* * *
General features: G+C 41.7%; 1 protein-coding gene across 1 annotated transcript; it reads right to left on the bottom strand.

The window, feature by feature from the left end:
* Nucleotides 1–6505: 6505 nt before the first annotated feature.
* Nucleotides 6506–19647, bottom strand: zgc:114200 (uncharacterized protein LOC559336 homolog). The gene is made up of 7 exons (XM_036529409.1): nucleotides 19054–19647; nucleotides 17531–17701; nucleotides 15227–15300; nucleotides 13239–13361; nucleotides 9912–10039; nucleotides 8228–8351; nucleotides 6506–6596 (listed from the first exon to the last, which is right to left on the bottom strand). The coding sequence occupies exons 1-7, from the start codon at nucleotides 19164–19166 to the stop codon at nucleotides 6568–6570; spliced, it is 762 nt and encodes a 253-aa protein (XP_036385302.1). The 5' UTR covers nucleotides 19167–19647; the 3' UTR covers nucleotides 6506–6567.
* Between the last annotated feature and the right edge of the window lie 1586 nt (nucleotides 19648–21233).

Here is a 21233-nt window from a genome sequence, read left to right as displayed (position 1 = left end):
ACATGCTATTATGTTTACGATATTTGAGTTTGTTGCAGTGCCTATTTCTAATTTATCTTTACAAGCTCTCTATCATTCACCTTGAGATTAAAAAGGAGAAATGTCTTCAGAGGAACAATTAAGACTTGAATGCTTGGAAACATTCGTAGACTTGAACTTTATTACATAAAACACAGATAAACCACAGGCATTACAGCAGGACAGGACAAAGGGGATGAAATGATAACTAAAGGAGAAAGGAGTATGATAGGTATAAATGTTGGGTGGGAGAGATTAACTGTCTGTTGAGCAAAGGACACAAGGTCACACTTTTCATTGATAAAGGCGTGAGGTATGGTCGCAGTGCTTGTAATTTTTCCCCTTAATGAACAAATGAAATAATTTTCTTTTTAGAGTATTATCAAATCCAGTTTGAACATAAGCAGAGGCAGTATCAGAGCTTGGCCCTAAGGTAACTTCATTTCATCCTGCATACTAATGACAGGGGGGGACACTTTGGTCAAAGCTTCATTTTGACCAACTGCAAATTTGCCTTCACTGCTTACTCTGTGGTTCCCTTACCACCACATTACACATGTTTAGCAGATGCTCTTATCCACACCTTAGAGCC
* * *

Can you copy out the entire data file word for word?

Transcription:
General features: G+C 41.7%; 1 protein-coding gene across 1 annotated transcript; it reads right to left on the bottom strand.

The window, feature by feature from the left end:
* Nucleotides 1–6505: 6505 nt before the first annotated feature.
* Nucleotides 6506–19647, bottom strand: zgc:114200 (uncharacterized protein LOC559336 homolog). The gene is made up of 7 exons (XM_036529409.1): nucleotides 19054–19647; nucleotides 17531–17701; nucleotides 15227–15300; nucleotides 13239–13361; nucleotides 9912–10039; nucleotides 8228–8351; nucleotides 6506–6596 (listed from the first exon to the last, which is right to left on the bottom strand). The coding sequence occupies exons 1-7, from the start codon at nucleotides 19164–19166 to the stop codon at nucleotides 6568–6570; spliced, it is 762 nt and encodes a 253-aa protein (XP_036385302.1). The 5' UTR covers nucleotides 19167–19647; the 3' UTR covers nucleotides 6506–6567.
* Between the last annotated feature and the right edge of the window lie 1586 nt (nucleotides 19648–21233).

Here is a 21233-nt window from a genome sequence, read left to right as displayed (position 1 = left end):
ACATGCTATTATGTTTACGATATTTGAGTTTGTTGCAGTGCCTATTTCTAATTTATCTTTACAAGCTCTCTATCATTCACCTTGAGATTAAAAAGGAGAAATGTCTTCAGAGGAACAATTAAGACTTGAATGCTTGGAAACATTCGTAGACTTGAACTTTATTACATAAAACACAGATAAACCACAGGCATTACAGCAGGACAGGACAAAGGGGATGAAATGATAACTAAAGGAGAAAGGAGTATGATAGGTATAAATGTTGGGTGGGAGAGATTAACTGTCTGTTGAGCAAAGGACACAAGGTCACACTTTTCATTGATAAAGGCGTGAGGTATGGTCGCAGTGCTTGTAATTTTTCCCCTTAATGAACAAATGAAATAATTTTCTTTTTAGAGTATTATCAAATCCAGTTTGAACATAAGCAGAGGCAGTATCAGAGCTTGGCCCTAAGGTAACTTCATTTCATCCTGCATACTAATGACAGGGGGGGACACTTTGGTCAAAGCTTCATTTTGACCAACTGCAAATTTGCCTTCACTGCTTACTCTGTGGTTCCCTTACCACCACATTACACATGTTTAGCAGATGCTCTTATCCACACCTTAGAGCC